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The United States of Surveillance

Updated on May 3, 2016
Bobby Shanahan profile image

Robert is a freelance writer/researcher in the Seattle, WA area. He covers current political, economic, and geopolitical news.

Microsoft v. NSA

Microsoft Leads the Charge

Microsoft’s recent suit against the government has shed a bright light on the debate between liberty and security. The tech giant based in Redmond, WA has a vested interest in suing the government, sure, but “secret government searches are eroding people’s trust in the cloud,” according to President Brad Smith. The cloud is a fast-growing and profitable business that is increasingly relied upon by businesses and individuals alike to store and protect important information.

This debate goes far beyond Microsoft’s quarrel with the U.S. government however, as the company’s dealings are just one example of a string of abuses perpetrated by intelligence and law enforcement agencies.

The federal government has been misusing its police power, evidenced by its search warrant demands to companies like Microsoft. According to the complaint, Microsoft received 5,624 demands for customer information or data in the past 18 months. In addition, almost half of those came with orders holding Microsoft to secrecy about the investigatory actions.

Attorneys for Microsoft argue that “it violates both the Fourth Amendment, which affords people and businesses the right to know if the government searches or seizes their property, and the First Amendment, which enshrines Microsoft’s rights to talk to its customers and to discuss how the government conducts its investigations.”

Microsoft is far from alone in being hounded for information by the Feds. Over 60 companies now produce transparency reports since Google started in 2010. These reports are designed to “disclose threats to user privacy and free expression. Such reports educate the public about company policies and safeguards against government abuses.” The reports disclose a variety of statistics related to requests for user data, records, or content.

Companies like Google and Twitter have gone to court in order to release more information in their reports. Uber just published its first transparency report, revealing that it forked over data on 12 million drivers and riders to 33 regulatory agencies, including state and local law enforcement, in just the second half of 2015.

Technology companies have been on the frontlines of the fight against Big Brother, and they have been losing. The United States has been trending toward a police state over the years, especially after 9/11, as its citizens crave to live in a never ending state of 100% security. Our federal bureaucracy has grown into an untamable Leviathan and the police state has increased in lockstep with it.

Now that everything is computerized, technocrats in the government do not even have to manually monitor us anymore. Computers and other algorithms constantly monitor Americans’ presence via the internet, text messages, phone calls, and even by one’s very pinpoint position on the planet. The National Security Agency (NSA) and Federal Bureau of Investigation (FBI) claim to be keeping Americans safe while in reality they are stripping them of their dignity.

One of the scariest instances of the government’s expanding use of its police power is the way they direct it toward those the current ruling party disagrees with. For example, the IRS was used to target conservative groups in the runup to the 2012 election. Other instances that warrant targeting by the surveillance state include touting pro-gun, pro-freedom, or anti-government messages in any way. People who dare do things like this are branded domestic terrorists by our government overlords. In addition, if one dares share libertarian views, express Second Amendment rights, or show signs of being self-sufficient, the government may set its sights on you.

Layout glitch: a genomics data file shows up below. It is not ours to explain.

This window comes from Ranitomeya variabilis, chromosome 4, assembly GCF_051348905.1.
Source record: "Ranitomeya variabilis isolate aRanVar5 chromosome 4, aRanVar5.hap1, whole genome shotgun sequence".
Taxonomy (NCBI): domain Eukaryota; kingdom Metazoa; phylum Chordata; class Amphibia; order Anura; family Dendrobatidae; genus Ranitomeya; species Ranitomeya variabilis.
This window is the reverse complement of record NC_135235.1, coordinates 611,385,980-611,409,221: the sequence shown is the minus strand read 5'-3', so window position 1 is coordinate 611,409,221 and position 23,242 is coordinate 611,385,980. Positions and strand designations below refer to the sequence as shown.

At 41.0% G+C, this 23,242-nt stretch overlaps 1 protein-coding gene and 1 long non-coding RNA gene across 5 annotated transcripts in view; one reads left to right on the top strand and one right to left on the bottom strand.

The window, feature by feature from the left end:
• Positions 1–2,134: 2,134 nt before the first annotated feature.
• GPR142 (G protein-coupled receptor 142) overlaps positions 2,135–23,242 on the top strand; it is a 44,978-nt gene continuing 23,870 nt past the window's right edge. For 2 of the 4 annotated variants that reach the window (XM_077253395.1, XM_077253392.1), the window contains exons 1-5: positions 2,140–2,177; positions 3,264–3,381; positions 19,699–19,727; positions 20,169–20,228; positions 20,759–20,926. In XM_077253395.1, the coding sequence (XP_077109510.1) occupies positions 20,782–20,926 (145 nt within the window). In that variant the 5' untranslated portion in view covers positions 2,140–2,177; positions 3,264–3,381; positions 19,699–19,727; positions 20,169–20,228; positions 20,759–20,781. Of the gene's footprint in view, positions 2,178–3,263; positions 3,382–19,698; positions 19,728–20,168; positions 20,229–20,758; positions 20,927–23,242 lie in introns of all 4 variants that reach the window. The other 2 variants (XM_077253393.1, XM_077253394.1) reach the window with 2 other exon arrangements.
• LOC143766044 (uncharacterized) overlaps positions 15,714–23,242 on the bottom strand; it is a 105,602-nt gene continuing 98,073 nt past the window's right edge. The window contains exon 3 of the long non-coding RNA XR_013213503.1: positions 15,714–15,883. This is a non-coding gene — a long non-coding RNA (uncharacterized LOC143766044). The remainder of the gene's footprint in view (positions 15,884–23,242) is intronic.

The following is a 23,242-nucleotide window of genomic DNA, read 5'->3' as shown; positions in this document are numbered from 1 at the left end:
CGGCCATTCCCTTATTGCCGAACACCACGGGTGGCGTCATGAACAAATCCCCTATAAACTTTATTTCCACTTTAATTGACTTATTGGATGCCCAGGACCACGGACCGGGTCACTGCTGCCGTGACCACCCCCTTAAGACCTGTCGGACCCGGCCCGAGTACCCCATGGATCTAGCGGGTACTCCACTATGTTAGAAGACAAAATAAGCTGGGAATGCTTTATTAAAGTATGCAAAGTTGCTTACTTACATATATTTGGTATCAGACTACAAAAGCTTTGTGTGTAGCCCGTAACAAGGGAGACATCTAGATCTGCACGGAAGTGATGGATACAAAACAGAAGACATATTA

Even billboards like the ones in Times Square are spying on us now

The Constant Tracking of Americans

Even billboards are spying on us. Clear Channel Outdoor Americas, which has over 675,000 billboards in over 40 countries, confirmed that it is using mobile phone photo data to learn about people who are passing displays in order to cater ads to specific consumers. New York Senator Charles Schumer has taken the leadership in putting a stop to this in America, urging a federal investigation as to the legality of this practice.

These spying advertisements prove that our phones, cars, and anything else with a tracking device of some sort is being used by companies and now the government to constantly monitor the citizenry.

There’s virtually nowhere you can go without being tracked. Both Apple and Google track your phone’s movements with location-based services. Google scans your emails in order to serve you more relevant advertisements. Apple stores your iMessages. Dropbox reads your files. Though it is definitely not healthy to live in constant fear of being tracked, it is important to know that you are being watched. And fear is likely the end result when you citizens feel repressed.

In March, Apple and the FBI had an epic battle over the hacking of the dead San Bernardino shooter’s iPhone. With the help of an undisclosed outside party, the Feds were able to gain access into the phone. Apple stood firmly and did not set a dangerous precedent in allowing the government to access someone else’s private property, even that of a terrorist’s.

The FBI has grown increasingly aggressive in pressuring technology companies to fork over confidential data to serve its own investigatory needs. Julian Sanchez of the Cato Institute believes that security and privacy can be served simultaneously, “the FBI should to stop talking about ‘balancing’ data security against their investigative goals and shift their focus, and their resources, to an approach that serves both at once.” Yet, the end result is usually a deference to law enforcement while liberty is shoved under the rug. The government’s surveillance powers and access to information have been rising at alarming rates and no one seems to care about it.

Microsoft co-founder Bill Gates cared enough to wade into the discourse. He is behind Microsoft’s efforts to limit the government’s surveillance powers. “I don’t think there are any absolutists who think the government should be able to get everything or the government should be able to get nothing,” Gates said. There has to be a middle ground between the FBI and defenders of liberty in which law enforcement can access information when it needs to expeditiously, but only in extreme circumstances, not as common practice.